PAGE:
Posted on June 27, 2014 Lisa Feierman
This page runs through new products from Casio that Art saw at the annual InfoComm trade show.
At InfoComm, Casio was touting their leadership as the largest player in projectors with solid state light engines. Casio has rolled out its 5 generation Laser/LED hybrid projectors, and claim a whopping 78% market share, per our friend at the industry research firm Pacific Media Associates. I suspect that the 78% looks only at fairly bright projectors, perhaps over 1000 lumens, well below where the Casio lineup starts in terms of brightness.
So, let’s assume Casio has a 78% share of “serious” solid state based projector.
With a large number of new Casio projectors being shown at InfoComm, I’ll start with the latest in the Slim series. The Slim series was Casio’s first, and while they keep expanding and improving, the focus is on the Road Warrior. Prices are down, brightness way up. The least expensive of the SLIMs is $969 MSRP.
These low profile projectors measure only 1.7 inches high (not counting the drop down adjustable foot). That makes them especially portable. Weight on these new ones are all around 5 pounds. Not the very lightest projectors around, but perhaps the most compact and easiest to shove into a briefcase (if anyone still uses briefcases).
While I think of these slim projectors as true portables, they have become more sophisticated with the new models now sporting compatibility with Creston RoomView – making them at home on corporate networks. They can be hard wired in through the built-in LAN port.
Pictured on left is one of Casio’s Green Slim projectors.
About half of the new lineup supports Wireless networking to allow presentations (wirelessly) from smartphones, tablets, or computers, via the wireless LAN functionality. A full-featured media player is built in to each new SLIM projector, and that allows not only the basic presentations (with special effects) from images such as .jpg, but a player that also supports and shows PDFs, as well as Microsoft Office documents. There’s an impressive 2 gigabytes of memory on board for managing “PC-free presentations.”
This PDF chart shows the new models, and their basic features, such as resolution and brightness. All of the new SLIM series Casio projectors claim either 2500 or 3000 lumens!
Really new for InfoComm 2014 is Casio’s first true ultra short-throw projector, the Casio XJ-UT310WN with WXGA (1280×800) resolution. At $1999, this Casio projector claims an impressive 3100 lumens and typically mounts above the screen on a telescoping wall mount as shown here. This wall mount model is the YM-80 and has an MSRP of $249.99. Casio continues to expand its “lamp-free” projector lineup.
The XJ-UT310WN looked really good set up in Casio’s booth. Although perfectly suitable for the conference room, Casio positions this projector first as education-oriented, so no surprise that there’s a built-in 16-watt speaker system that can easily handle classrooms. Casio also offers an interactive whiteboard add-on kit, the YA-P10, which comes with an electronic pen. Typical pricing for that kit is $249.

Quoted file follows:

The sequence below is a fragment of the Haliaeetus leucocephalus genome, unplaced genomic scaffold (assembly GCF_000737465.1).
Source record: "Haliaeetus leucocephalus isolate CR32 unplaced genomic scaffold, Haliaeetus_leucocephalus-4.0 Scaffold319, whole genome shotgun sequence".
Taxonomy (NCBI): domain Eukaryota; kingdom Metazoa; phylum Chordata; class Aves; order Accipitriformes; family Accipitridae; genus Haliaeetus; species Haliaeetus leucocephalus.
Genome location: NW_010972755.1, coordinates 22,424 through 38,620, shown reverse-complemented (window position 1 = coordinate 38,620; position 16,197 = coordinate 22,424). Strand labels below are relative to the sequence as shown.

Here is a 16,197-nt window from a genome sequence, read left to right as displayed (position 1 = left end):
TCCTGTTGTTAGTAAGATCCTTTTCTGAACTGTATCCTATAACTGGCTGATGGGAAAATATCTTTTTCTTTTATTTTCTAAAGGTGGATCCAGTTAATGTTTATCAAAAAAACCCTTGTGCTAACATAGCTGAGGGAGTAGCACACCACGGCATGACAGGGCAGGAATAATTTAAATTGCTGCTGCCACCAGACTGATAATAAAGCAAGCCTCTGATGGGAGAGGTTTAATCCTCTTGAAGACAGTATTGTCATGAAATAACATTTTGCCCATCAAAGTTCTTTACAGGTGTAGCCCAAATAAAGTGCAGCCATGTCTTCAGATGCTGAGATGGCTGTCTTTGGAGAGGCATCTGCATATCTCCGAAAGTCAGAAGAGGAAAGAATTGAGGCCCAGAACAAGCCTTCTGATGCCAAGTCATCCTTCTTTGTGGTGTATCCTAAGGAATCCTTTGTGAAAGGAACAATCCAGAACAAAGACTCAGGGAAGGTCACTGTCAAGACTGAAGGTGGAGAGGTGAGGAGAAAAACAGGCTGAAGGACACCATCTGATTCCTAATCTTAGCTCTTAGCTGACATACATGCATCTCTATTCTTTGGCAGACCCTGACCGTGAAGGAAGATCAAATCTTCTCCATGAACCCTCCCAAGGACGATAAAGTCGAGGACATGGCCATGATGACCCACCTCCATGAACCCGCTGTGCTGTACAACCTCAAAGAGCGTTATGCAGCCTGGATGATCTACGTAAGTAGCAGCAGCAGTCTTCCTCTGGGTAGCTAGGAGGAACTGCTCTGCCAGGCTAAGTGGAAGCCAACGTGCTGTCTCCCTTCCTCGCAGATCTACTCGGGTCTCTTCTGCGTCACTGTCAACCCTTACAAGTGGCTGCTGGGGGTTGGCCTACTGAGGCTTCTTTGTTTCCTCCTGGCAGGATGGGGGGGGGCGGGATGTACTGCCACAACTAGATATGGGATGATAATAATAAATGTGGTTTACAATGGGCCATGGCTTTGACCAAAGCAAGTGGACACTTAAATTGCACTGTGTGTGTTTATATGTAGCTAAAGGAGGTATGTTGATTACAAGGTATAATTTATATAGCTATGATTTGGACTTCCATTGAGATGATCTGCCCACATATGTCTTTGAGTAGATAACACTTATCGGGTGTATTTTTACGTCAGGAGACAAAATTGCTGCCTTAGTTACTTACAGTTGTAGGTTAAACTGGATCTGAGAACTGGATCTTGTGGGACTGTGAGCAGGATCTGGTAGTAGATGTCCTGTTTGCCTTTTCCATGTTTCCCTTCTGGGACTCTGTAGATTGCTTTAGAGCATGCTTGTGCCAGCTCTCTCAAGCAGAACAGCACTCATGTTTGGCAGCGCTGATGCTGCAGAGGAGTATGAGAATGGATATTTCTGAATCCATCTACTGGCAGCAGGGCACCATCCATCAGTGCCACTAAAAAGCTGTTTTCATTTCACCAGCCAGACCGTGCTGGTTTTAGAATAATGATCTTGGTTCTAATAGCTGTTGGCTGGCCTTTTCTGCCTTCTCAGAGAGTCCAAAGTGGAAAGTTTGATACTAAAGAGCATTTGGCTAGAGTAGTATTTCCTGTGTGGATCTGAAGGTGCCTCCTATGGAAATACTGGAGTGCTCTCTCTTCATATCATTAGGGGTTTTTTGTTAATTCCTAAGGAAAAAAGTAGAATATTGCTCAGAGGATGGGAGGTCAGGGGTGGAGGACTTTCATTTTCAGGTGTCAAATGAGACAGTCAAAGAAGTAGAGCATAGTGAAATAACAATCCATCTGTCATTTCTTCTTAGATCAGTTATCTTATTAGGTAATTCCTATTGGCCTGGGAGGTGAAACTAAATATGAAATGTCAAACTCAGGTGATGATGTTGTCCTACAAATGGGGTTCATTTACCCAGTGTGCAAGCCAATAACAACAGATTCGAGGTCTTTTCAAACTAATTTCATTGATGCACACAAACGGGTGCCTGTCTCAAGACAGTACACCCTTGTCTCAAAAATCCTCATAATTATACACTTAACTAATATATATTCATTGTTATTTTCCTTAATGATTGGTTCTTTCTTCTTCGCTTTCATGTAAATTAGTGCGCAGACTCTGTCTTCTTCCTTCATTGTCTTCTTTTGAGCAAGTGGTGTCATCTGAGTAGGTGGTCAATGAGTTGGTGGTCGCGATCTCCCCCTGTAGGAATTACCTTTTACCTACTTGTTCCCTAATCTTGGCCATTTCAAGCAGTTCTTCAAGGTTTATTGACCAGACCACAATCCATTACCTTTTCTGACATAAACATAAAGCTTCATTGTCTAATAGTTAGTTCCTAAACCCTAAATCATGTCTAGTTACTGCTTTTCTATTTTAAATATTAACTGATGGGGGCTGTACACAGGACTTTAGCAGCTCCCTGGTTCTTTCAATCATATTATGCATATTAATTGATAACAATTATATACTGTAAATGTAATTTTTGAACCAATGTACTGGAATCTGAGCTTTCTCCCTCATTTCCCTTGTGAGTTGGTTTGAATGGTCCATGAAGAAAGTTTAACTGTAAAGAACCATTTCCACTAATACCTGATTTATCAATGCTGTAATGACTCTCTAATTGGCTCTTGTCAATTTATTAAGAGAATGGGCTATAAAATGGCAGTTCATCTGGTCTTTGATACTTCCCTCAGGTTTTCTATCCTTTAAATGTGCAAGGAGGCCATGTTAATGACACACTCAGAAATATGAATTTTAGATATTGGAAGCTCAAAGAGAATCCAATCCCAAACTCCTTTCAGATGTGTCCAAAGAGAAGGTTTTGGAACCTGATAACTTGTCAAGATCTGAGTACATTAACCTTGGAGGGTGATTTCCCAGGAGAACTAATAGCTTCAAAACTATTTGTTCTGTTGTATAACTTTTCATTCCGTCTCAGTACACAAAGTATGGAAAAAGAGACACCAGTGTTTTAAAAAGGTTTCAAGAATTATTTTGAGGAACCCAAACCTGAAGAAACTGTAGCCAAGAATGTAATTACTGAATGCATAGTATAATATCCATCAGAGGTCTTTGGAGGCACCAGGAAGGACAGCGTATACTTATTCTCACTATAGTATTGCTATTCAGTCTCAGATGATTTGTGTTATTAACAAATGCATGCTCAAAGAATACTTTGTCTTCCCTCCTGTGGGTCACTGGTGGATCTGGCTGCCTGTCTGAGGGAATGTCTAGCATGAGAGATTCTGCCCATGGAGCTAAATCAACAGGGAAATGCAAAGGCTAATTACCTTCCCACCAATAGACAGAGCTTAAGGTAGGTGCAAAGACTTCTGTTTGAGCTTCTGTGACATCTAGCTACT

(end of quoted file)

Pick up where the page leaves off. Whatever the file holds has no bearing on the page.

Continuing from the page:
Although the $1999 price is on the high side for ultra short-throw projectors without advanced interactive capabilities, the UT310WN is rated 20,000 hours on the light source, so no need for lamp replacements, in terms of cost, or labor to replace them.
Of significant note, Casio is putting some “money where there mouth is.” I’ve seen 3-year, and even 5-year warranties on light engines, but Casio will get you half way there, warranting the Casio XJ-UT310WN projector’s light engine for 10,000 hours – that’s 20 hours a week for a decade!
iOS and Android apps allow this Casio to work with your favorite phones and tablets.
Looks like the UT310WN is a serious player, so we discussed bringing in that one for review. The problem is always which projectors to bring in. Casio has a whole pile of new models, but Projector Reviews only reviews about 30 business/education projectors a year. So while I’m not certain yet, I figure we will review two Casio projectors between now and the end of 2014, and this is likely one of the two.
Before I move on to the next manufacturer, I wanted to also mention the new Casio projectors in their Signature series.
Casio considers the Signature series their primary class of projectors targeting schools (the interactive projector above also does target schools). These projectors are small fixed ins all projectors that are light enough at 8.6 lbs. to double as portable projectors. 3D capable, the Signature projectors from Casio also have built-in media players as previously mentioned, including the 2 gig of on-board memory. The same 10,000 hour warranty comes with their 20,000 LED/Laser light engine. Some of the Signature projectors, those with USB offer USB Display, the ability to interface with computers over USB instead of HDMI or “VGA.”
All considered, Casio’s lineup has gotten larger this year, with most of the older projectors being replaced with the “latest and greatest.” In some cases that means modest upgrades, in others, new higher resolution or additional features.
If solid state light engines make sense for your application, and you are looking for serious projectors, Casio is a great place to start your hunt.
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